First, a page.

Feeling tired? Here’s how boosting your mitochondrial health may help

Mitochondria might be tiny, but they play a critical role in your wellbeing and overall energy levels.

Mitochondria are known as the “powerhouse of the cell”.

That is why we need to get acquainted with these tiny, membrane-bound organelles, which are specialised sub-units within our cells.

Mitochondria are responsible for converting the air we breathe and the food we eat into energy that our cells can use to grow, divide and function.

In fact, mitochondria produce about 90 per cent of the energy our cells need to function.

So, how do mitochondria produce energy?

Mitochondria produce energy by turning glucose and energy into a chemical called adenosine triphosphate (ATP).

ATP carries energy in its chemical bonds that your hard-working cellular machinery uses to function and grow.

Once the bonds are broken and the energy released, ATP is recycled by the mitochondria back to its active form to be used again.

How to support our mitochondrial health

Now that science is starting to understand more about mitochondria, attention is turning to how we can support their function and keep them healthy.

Fortunately, there are a few things you can do to help support the functioning of your cellular powerhouses.

1. Eat an anti-inflammatory diet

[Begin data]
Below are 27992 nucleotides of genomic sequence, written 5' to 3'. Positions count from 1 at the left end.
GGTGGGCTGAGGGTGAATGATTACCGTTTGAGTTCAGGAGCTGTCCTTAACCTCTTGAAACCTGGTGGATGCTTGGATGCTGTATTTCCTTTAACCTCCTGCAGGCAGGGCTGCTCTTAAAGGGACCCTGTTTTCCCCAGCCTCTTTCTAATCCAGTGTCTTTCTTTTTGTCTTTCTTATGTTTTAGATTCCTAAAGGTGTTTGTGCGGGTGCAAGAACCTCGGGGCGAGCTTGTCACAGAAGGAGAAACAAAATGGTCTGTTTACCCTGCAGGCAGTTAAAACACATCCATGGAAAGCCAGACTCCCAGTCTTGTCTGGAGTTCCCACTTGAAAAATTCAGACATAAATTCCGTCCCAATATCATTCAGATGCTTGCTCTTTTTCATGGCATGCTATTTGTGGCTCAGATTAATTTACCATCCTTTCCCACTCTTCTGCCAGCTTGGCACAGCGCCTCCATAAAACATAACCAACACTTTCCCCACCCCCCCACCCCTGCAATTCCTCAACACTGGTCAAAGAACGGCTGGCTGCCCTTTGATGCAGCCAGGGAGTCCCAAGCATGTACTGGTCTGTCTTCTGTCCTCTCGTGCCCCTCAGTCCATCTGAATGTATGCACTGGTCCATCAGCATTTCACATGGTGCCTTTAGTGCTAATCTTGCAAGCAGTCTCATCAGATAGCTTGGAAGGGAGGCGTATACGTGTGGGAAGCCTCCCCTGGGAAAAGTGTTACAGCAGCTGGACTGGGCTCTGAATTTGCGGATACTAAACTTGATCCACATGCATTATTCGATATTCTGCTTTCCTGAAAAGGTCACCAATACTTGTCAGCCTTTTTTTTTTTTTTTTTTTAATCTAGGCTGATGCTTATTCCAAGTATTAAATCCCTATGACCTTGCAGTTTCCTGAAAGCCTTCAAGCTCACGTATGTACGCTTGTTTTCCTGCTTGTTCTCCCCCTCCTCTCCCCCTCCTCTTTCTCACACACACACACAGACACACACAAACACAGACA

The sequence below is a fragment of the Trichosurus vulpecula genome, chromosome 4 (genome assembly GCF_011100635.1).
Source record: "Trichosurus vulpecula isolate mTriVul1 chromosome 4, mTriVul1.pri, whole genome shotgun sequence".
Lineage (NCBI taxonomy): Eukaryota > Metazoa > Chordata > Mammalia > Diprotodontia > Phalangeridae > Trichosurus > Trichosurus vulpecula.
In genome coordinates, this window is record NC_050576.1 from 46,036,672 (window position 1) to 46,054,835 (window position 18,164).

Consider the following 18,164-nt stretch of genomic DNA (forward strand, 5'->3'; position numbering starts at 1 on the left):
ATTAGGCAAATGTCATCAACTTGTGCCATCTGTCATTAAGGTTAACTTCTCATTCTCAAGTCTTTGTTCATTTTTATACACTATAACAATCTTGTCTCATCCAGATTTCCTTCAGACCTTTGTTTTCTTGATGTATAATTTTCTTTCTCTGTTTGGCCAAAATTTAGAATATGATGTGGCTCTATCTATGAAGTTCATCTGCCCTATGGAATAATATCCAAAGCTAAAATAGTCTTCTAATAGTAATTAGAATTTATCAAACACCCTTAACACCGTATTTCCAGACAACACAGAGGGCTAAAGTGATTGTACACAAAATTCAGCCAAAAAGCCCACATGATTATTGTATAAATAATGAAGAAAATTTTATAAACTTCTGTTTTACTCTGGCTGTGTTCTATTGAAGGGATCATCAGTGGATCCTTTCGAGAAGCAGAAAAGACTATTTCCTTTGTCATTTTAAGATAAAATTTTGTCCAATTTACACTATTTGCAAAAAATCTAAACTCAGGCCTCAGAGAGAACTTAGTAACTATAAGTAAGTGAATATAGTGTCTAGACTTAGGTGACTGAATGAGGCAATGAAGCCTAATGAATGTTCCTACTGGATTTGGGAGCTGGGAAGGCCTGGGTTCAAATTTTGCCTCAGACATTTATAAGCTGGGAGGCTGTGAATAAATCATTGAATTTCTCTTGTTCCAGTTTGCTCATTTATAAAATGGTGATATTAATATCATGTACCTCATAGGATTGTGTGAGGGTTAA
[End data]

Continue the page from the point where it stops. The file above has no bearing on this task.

Research has found inflammatory foods stress and overwork the mitochondria, so reducing your intake of them may help your body remain healthy and strong.

Stay away from over-processed, empty-calorie foods that can cause the mitochondria to produce excessive free radicals and the immune system to produce inflammation, which can damage mitochondrial function.

2. Make regular activity your friend

Moving your body is another great way to give your mitochondria some love.

Studies have shown physical exercise triggers a process known as mitochondrial biogenesis.

The process of biogenesis is young and healthy mitochondria being made, which are more likely to function better, increasing your “bank” of energy.

3. Get enough sleep

Another great way to help stave off mitochondrial dysfunction is to get regular amounts of decent sleep.

In fact, one 2015 Danish study published in the journal Sleep revealed that getting less than seven hours of shut-eye a night can lead to a substantial decrease in mitochondria.

4. Get acquainted with Ubiquinol

It may have an unusual name, but the supplement ubiquinol is a powerful fat-soluble antioxidant that also supports mitochondrial energy production — along with heart health, healthy cholesterol and sperm health and motility.

While ubiquinol – the active (more easily absorbed) form of coenzyme Q10 – is produced naturally in every cell of your body, levels decline as you age, making it harder to stay energised and potentially causing oxidative damage.

Which means supplementing with ubiquinol may help support mitochondrial health for general health and wellbeing; and may also support energy production to boost your get-up-and-go.

Ubiquinol may also support cardiovascular system health, healthy cholesterol and male sperm health.

* This post is brought to you by Kaneka Ubiquinol. Always read the label and follow directions for use. If symptoms persist, talk to your health professional. Supplements may only be of assistance if dietary intake is inadequate. Please consult your doctor or qualified health practitioner for medical advice. Ubiquinol should be used upon consultation with a healthcare practitioner. Do not change your heart health medication without consulting your healthcare practitioner.